Carer’s Guilt — Part Two

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1. Introvert v. Extrovert

Becoming a carer for a loved one can be a lonely undertaken, but for an introvert it could be worse than an extrovert because like myself, introverts don’t have many friends which closes them off to the outside world. The way this effects a person can also effect the way they perform the role, so finding a distraction or a hobby is a way of staving off any hidden depression that may be developing under the surface. The extrovert who cares for a loved one has the advantage over the introvert because they already have a support network outside the home and may well have people who can relieve them for a couple of hours daily. But whether you are an introvert or extrovert, being a carer will have a lasting effect on you, how much it effects you will depend on your strength of character and what type of release mechanism you find to alleviate the stress caring can put a person under.

2. Starkness of Reality

The role of a carer is a reality that can become stark and bleak very fast if the individual doing the caring is not prepared for what Dementia or Alzheimer’s can do to a loved one. As the disease advances through its different stages towards the end of a persons existence they can become starved of reality because the mind fluctuates in to the past bringing a starkness to the daily reality they perceive as their life becomes a revolving door of lost time and memories creating uncertainty and anxiety within their day which will upset the balance of sanity, but don’t contradict them as the ailing mind is very fragile and could cause a deeper depressive state or antagonise creating an angry outburst. Being the carer you can also experience a starkness of reality in your own life as the role becomes longer and harder, so you have to be ready to play a bit of a martyr and role play depending on the particular reality they are living on that day or hour, but also hold on to the possibility that you will feel a little starkness in your life when dealing with the role of carer. Just be honest with yourself because if the hardship takes its toll then how you perform that role will be affected, in turn effecting the person you care for.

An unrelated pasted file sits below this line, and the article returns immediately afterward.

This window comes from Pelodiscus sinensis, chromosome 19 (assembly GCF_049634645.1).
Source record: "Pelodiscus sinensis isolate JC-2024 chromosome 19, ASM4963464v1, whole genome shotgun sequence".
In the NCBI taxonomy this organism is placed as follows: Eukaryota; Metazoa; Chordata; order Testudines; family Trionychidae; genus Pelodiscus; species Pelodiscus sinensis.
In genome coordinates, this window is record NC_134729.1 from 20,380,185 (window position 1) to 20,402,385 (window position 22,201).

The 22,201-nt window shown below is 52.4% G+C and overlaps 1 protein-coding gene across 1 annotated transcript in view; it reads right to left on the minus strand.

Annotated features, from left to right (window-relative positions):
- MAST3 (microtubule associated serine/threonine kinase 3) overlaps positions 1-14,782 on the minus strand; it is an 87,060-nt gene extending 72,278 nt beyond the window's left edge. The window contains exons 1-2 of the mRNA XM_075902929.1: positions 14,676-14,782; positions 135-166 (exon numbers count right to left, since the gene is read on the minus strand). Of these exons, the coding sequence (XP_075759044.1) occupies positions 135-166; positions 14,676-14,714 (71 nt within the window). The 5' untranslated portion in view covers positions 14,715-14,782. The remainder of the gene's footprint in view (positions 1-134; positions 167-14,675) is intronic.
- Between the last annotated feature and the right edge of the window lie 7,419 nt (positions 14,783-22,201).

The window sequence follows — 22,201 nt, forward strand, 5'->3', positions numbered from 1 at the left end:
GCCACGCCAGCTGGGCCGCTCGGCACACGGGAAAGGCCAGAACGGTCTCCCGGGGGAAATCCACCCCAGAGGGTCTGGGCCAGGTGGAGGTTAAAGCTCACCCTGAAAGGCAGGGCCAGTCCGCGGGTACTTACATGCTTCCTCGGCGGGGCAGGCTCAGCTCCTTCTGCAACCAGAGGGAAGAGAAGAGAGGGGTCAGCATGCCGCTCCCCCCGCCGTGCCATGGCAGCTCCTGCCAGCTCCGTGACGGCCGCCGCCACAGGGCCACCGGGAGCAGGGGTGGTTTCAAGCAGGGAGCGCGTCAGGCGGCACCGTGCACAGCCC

3. Sense of Emptiness